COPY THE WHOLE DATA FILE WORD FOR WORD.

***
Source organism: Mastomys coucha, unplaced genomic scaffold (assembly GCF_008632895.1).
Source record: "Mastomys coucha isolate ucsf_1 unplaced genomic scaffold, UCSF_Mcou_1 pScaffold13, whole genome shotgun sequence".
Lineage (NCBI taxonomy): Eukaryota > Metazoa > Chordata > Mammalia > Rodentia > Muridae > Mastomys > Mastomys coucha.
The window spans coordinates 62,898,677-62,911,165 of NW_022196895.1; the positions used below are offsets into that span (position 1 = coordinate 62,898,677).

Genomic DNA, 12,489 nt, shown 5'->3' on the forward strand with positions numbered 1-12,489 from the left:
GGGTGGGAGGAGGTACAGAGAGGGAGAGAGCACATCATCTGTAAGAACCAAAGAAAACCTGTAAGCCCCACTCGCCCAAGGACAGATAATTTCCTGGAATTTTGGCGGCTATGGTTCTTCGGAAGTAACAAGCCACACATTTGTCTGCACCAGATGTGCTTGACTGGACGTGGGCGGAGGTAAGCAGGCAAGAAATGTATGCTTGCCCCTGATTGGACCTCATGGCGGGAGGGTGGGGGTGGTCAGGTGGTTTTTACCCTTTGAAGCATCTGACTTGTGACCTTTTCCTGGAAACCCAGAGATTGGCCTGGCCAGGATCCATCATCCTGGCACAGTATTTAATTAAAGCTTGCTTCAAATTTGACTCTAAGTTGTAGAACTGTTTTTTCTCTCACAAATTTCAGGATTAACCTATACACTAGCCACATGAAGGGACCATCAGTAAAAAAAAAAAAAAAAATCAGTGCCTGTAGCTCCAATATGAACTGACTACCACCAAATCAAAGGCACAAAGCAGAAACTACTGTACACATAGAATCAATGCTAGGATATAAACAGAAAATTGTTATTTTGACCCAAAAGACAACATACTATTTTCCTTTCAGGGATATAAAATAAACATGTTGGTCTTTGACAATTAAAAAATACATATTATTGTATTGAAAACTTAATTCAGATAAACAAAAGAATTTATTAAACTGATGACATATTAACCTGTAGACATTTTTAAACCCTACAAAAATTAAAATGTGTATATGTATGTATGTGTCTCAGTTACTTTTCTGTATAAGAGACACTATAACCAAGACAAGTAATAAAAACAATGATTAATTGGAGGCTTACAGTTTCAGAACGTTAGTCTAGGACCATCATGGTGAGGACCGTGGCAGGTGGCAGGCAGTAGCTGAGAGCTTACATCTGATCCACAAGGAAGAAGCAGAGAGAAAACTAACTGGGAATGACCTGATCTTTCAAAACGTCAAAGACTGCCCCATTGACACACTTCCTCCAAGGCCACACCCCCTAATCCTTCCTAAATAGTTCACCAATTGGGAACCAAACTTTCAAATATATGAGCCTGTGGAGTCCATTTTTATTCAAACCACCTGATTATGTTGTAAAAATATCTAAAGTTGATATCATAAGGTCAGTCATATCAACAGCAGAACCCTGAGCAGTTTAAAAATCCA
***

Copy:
Source organism: Mastomys coucha, unplaced genomic scaffold (assembly GCF_008632895.1).
Source record: "Mastomys coucha isolate ucsf_1 unplaced genomic scaffold, UCSF_Mcou_1 pScaffold13, whole genome shotgun sequence".
Lineage (NCBI taxonomy): Eukaryota > Metazoa > Chordata > Mammalia > Rodentia > Muridae > Mastomys > Mastomys coucha.
The window spans coordinates 62,898,677-62,911,165 of NW_022196895.1; the positions used below are offsets into that span (position 1 = coordinate 62,898,677).

Genomic DNA, 12,489 nt, shown 5'->3' on the forward strand with positions numbered 1-12,489 from the left:
GGGTGGGAGGAGGTACAGAGAGGGAGAGAGCACATCATCTGTAAGAACCAAAGAAAACCTGTAAGCCCCACTCGCCCAAGGACAGATAATTTCCTGGAATTTTGGCGGCTATGGTTCTTCGGAAGTAACAAGCCACACATTTGTCTGCACCAGATGTGCTTGACTGGACGTGGGCGGAGGTAAGCAGGCAAGAAATGTATGCTTGCCCCTGATTGGACCTCATGGCGGGAGGGTGGGGGTGGTCAGGTGGTTTTTACCCTTTGAAGCATCTGACTTGTGACCTTTTCCTGGAAACCCAGAGATTGGCCTGGCCAGGATCCATCATCCTGGCACAGTATTTAATTAAAGCTTGCTTCAAATTTGACTCTAAGTTGTAGAACTGTTTTTTCTCTCACAAATTTCAGGATTAACCTATACACTAGCCACATGAAGGGACCATCAGTAAAAAAAAAAAAAAAAATCAGTGCCTGTAGCTCCAATATGAACTGACTACCACCAAATCAAAGGCACAAAGCAGAAACTACTGTACACATAGAATCAATGCTAGGATATAAACAGAAAATTGTTATTTTGACCCAAAAGACAACATACTATTTTCCTTTCAGGGATATAAAATAAACATGTTGGTCTTTGACAATTAAAAAATACATATTATTGTATTGAAAACTTAATTCAGATAAACAAAAGAATTTATTAAACTGATGACATATTAACCTGTAGACATTTTTAAACCCTACAAAAATTAAAATGTGTATATGTATGTATGTGTCTCAGTTACTTTTCTGTATAAGAGACACTATAACCAAGACAAGTAATAAAAACAATGATTAATTGGAGGCTTACAGTTTCAGAACGTTAGTCTAGGACCATCATGGTGAGGACCGTGGCAGGTGGCAGGCAGTAGCTGAGAGCTTACATCTGATCCACAAGGAAGAAGCAGAGAGAAAACTAACTGGGAATGACCTGATCTTTCAAAACGTCAAAGACTGCCCCATTGACACACTTCCTCCAAGGCCACACCCCCTAATCCTTCCTAAATAGTTCACCAATTGGGAACCAAACTTTCAAATATATGAGCCTGTGGAGTCCATTTTTATTCAAACCACCTGATTATGTTGTAAAAATATCTAAAGTTGATATCATAAGGTCAGTCATATCAACAGCAGAACCCTGAGCAGTTTAAAAATCCA